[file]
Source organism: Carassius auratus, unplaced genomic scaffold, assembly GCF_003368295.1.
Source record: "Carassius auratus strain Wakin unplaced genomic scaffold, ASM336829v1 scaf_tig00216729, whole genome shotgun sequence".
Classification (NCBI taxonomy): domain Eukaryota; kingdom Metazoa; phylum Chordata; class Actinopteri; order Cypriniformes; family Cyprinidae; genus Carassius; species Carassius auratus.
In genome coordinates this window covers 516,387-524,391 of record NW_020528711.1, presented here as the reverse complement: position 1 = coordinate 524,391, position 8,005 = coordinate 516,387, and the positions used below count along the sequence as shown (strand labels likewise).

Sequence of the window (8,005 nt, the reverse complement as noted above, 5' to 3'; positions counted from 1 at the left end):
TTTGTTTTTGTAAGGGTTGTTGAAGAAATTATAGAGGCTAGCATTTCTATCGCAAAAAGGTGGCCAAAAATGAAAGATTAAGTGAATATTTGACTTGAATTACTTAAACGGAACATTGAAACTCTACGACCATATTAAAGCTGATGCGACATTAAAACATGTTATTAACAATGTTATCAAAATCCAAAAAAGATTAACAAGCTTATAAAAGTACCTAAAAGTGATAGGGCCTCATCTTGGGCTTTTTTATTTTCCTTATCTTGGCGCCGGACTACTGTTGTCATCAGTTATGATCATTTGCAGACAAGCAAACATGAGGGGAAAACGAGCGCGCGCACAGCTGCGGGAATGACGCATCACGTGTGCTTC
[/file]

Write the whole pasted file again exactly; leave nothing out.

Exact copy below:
Source organism: Carassius auratus, unplaced genomic scaffold, assembly GCF_003368295.1.
Source record: "Carassius auratus strain Wakin unplaced genomic scaffold, ASM336829v1 scaf_tig00216729, whole genome shotgun sequence".
Classification (NCBI taxonomy): domain Eukaryota; kingdom Metazoa; phylum Chordata; class Actinopteri; order Cypriniformes; family Cyprinidae; genus Carassius; species Carassius auratus.
In genome coordinates this window covers 516,387-524,391 of record NW_020528711.1, presented here as the reverse complement: position 1 = coordinate 524,391, position 8,005 = coordinate 516,387, and the positions used below count along the sequence as shown (strand labels likewise).

Sequence of the window (8,005 nt, the reverse complement as noted above, 5' to 3'; positions counted from 1 at the left end):
TTTGTTTTTGTAAGGGTTGTTGAAGAAATTATAGAGGCTAGCATTTCTATCGCAAAAAGGTGGCCAAAAATGAAAGATTAAGTGAATATTTGACTTGAATTACTTAAACGGAACATTGAAACTCTACGACCATATTAAAGCTGATGCGACATTAAAACATGTTATTAACAATGTTATCAAAATCCAAAAAAGATTAACAAGCTTATAAAAGTACCTAAAAGTGATAGGGCCTCATCTTGGGCTTTTTTATTTTCCTTATCTTGGCGCCGGACTACTGTTGTCATCAGTTATGATCATTTGCAGACAAGCAAACATGAGGGGAAAACGAGCGCGCGCACAGCTGCGGGAATGACGCATCACGTGTGCTTC